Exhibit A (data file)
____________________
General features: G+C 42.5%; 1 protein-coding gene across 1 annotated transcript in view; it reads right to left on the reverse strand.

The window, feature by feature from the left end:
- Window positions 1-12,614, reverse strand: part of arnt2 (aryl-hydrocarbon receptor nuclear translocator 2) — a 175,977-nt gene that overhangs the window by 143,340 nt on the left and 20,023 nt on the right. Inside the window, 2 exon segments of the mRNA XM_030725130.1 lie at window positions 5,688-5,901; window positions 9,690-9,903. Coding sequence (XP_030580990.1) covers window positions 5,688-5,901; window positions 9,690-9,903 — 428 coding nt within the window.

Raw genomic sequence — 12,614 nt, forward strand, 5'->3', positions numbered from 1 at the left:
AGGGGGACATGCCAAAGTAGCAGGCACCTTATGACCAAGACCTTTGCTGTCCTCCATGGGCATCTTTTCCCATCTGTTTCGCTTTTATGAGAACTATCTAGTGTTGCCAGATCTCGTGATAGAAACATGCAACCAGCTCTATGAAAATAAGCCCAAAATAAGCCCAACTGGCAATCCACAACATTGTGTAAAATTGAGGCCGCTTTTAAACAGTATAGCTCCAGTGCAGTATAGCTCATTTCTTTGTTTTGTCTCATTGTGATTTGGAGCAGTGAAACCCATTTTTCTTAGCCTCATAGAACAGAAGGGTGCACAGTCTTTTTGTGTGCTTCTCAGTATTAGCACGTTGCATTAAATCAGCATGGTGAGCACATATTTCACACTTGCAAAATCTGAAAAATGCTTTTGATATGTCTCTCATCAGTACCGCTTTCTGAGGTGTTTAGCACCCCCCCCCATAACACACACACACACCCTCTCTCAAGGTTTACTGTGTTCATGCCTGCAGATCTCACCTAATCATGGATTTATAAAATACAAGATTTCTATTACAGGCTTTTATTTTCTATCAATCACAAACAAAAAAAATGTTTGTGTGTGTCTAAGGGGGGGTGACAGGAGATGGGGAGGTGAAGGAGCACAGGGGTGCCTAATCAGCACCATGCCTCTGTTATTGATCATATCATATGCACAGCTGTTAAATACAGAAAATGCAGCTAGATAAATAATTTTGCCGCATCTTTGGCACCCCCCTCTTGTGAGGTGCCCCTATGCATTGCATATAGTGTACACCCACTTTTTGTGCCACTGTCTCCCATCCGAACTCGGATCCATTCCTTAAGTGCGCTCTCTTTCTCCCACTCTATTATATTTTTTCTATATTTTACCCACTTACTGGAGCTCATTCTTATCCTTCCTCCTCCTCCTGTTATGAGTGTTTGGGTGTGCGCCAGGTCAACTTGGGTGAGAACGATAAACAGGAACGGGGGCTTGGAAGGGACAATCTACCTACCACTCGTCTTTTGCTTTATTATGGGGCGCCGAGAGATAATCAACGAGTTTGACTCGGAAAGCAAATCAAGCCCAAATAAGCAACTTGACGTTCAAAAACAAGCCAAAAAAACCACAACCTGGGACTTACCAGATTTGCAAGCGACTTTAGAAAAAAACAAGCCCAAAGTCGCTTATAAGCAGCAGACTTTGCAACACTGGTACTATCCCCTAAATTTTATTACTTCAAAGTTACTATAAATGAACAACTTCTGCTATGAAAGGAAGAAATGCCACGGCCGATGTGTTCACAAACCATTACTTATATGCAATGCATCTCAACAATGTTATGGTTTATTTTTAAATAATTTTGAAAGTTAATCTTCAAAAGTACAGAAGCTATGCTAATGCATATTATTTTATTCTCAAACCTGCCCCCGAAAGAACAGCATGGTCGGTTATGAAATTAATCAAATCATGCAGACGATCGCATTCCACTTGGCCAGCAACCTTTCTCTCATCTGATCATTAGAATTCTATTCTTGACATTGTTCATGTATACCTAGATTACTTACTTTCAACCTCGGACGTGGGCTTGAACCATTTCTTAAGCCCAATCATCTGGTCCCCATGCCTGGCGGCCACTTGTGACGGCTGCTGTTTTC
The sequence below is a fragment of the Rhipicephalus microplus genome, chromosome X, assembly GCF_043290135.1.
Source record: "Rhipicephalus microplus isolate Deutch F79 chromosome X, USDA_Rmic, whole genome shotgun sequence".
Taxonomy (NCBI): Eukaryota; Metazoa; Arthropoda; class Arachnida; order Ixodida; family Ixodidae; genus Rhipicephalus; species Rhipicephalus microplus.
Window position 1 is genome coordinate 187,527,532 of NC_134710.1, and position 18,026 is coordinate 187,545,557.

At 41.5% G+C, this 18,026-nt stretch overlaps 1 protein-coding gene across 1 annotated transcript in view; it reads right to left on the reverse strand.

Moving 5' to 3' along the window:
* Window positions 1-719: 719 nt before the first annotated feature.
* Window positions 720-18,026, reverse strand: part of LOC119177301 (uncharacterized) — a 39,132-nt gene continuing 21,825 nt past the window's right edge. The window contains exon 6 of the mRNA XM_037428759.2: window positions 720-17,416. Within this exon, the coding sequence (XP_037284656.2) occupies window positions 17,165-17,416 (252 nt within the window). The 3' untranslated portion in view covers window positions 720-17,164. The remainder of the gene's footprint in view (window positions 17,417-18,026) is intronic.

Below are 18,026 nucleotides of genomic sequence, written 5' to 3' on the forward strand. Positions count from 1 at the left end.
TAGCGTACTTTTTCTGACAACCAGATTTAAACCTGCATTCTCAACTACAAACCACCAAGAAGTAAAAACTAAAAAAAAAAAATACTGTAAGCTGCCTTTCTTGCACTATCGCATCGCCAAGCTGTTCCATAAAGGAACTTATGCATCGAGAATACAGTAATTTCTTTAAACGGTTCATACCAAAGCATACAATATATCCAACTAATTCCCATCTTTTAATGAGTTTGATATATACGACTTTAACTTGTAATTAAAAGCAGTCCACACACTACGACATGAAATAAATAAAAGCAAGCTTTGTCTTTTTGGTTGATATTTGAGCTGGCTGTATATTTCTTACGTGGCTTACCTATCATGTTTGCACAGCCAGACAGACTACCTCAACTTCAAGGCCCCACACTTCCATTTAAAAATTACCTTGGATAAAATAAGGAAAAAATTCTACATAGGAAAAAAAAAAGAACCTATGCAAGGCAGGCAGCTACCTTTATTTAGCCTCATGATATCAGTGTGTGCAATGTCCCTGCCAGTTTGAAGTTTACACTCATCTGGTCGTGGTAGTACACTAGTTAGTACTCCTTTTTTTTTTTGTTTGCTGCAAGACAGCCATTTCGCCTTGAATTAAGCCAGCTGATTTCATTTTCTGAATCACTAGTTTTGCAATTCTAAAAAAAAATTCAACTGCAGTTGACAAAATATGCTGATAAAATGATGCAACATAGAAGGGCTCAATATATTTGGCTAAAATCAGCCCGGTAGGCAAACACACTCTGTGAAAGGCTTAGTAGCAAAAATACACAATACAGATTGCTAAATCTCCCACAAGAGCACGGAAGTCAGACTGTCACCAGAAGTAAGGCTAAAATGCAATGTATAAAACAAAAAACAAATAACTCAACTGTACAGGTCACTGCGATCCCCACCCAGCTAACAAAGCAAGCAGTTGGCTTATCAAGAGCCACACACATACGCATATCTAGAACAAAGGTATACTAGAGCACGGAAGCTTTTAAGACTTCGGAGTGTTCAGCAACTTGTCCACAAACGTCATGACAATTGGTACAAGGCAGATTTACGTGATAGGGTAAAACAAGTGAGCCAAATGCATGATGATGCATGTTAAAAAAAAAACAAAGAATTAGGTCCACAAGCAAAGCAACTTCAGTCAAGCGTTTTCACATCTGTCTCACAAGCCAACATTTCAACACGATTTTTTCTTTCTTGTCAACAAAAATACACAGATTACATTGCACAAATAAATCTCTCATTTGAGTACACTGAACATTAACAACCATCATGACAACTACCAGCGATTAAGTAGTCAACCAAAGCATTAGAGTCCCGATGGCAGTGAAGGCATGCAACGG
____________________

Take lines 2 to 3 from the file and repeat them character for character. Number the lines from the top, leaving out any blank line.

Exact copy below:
The window, feature by feature from the left end:
- Window positions 1-12,614, reverse strand: part of arnt2 (aryl-hydrocarbon receptor nuclear translocator 2) — a 175,977-nt gene that overhangs the window by 143,340 nt on the left and 20,023 nt on the right. Inside the window, 2 exon segments of the mRNA XM_030725130.1 lie at window positions 5,688-5,901; window positions 9,690-9,903. Coding sequence (XP_030580990.1) covers window positions 5,688-5,901; window positions 9,690-9,903 — 428 coding nt within the window.